Judicial raids here linked to U.S. case against online poker

Judicial agents conducted six raids Friday morning seeking individuals and evidence linked to the U.S. case against online poker companies here.

PokerStars confirmed in an email posting that its offices had been raided. The email that came from the Isle of Man said that Absolute Poker and Ultimate Bet offices here had been raided by the Judicial Investigating Organization. It said about 2:20 p.m. Friday:

“PokerStars continues to operate the world’s largest poker room, business as usual. It is true that the OIJ is currently at the PokerStars Costa Rican office and has sent employees home temporarily, but employees will be able to return in a few hours. PokerStars expects the office to return to business as usual in short order as this action was most likely taken as a response to problems experienced by other local companies in the same industry.”

PokerStars is located in the Forum complex in Santa Ana. Absolute Poker is in Plaza Mayor in Rohrmoser.

The raids were expected because the United States has indicted U.S. citizens who live in Costa Rica and who are associated with the online betting operations. Although online betting is not illegal in Costa Rica, the indictments allege conspiracy and money laundering, which is illegal here.

A.M. Costa Rica reported on the indictments April 18.

The U.S. Attorney’s Office in Manhattan, New York, announced April 15 the unsealing of indictments charging
11 defendants, including the founders of the three poker companies with bank fraud, money laundering, and illegal gambling offenses. The United States also filed a civil money laundering and forfeiture complaint against the
companies, their assets, and the assets of several payment processors. In addition, restraining orders were issued against more than 75 bank accounts used by the poker companies and their payment processors, and five .com Internet domain names used by the companies to host their games were seized, the U.S. Attorney’s Office said.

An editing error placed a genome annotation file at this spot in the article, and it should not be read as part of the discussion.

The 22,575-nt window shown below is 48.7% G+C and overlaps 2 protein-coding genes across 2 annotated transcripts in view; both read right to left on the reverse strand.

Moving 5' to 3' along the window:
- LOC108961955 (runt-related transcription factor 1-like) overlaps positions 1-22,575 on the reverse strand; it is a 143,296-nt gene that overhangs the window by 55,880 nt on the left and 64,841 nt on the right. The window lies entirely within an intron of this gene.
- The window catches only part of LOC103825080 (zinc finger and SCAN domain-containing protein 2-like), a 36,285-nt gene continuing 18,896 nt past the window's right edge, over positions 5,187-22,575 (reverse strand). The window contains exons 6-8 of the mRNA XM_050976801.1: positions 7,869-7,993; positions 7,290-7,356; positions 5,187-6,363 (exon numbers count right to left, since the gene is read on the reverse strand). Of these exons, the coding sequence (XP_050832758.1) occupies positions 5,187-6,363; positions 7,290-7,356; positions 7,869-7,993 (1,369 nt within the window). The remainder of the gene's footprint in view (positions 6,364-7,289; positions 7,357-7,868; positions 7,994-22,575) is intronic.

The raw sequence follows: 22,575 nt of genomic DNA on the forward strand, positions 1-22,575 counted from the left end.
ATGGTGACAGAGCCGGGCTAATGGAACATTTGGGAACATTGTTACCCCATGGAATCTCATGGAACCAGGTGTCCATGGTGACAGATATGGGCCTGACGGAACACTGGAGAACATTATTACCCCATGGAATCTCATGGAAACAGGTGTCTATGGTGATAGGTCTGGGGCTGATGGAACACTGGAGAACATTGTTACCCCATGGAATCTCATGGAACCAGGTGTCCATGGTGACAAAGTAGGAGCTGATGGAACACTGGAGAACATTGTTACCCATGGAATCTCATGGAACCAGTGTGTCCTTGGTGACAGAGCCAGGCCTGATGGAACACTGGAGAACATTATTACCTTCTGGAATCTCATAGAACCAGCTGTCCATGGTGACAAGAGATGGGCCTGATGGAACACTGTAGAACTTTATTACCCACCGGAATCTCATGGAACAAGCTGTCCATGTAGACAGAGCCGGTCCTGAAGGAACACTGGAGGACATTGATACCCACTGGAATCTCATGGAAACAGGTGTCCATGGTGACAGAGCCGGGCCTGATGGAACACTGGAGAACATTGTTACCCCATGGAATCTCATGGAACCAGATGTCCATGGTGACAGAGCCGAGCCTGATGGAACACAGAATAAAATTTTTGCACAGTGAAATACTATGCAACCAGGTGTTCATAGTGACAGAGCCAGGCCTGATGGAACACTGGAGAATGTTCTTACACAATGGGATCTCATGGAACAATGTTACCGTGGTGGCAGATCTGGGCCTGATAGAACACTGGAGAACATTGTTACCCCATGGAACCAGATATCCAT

Scott Tom and Brent Beckley, both 31 and founders of Absolute Poker, were two of the 11 persons indicted in the same action. Two other persons with Costa Rican ties, Bradley Franzen, 41, and Ira Rubin, 52, also were indicted. All are U.S. citizens. Federal authorities described Franzen and Rubin as highly compensated payment processors who helped the poker companies get around money transfer prohibitions in a 2006 U.S. law.

Rubin and Franzen have since been taken into custody. Three persons were in custody when the indictments were announced. So six are being sought. No Costa Ricans were named in the initial indictments

Among those arrested initially is John Campos, vice chairman and part owner of SunFirst Bank in Saint George, Utah. Federal officials said that he processed payments for the poker sites in exchange for a $10 million investment in the struggling bank. He was arrested in his hometown. In Las Vegas, Nevada, FBI agents detained Chad Elie, who is accused of setting up the SunFirst deal for the poker firms. He, like Rubin, was identified as a funds processor.

The U.S. Attorney’s Office in Manhattan took over the domain names of Absolute Poker, PokerStars and FullTilt Poker April 15. However, a subsequent agreement allowed Poker Stars and FullTilt to use the domain names to refund money being held for U.S. citizens, said the U.S. Attorney’s Office.

Federal officials claimed that the poker firms conducted up to $3 billion in business each year.

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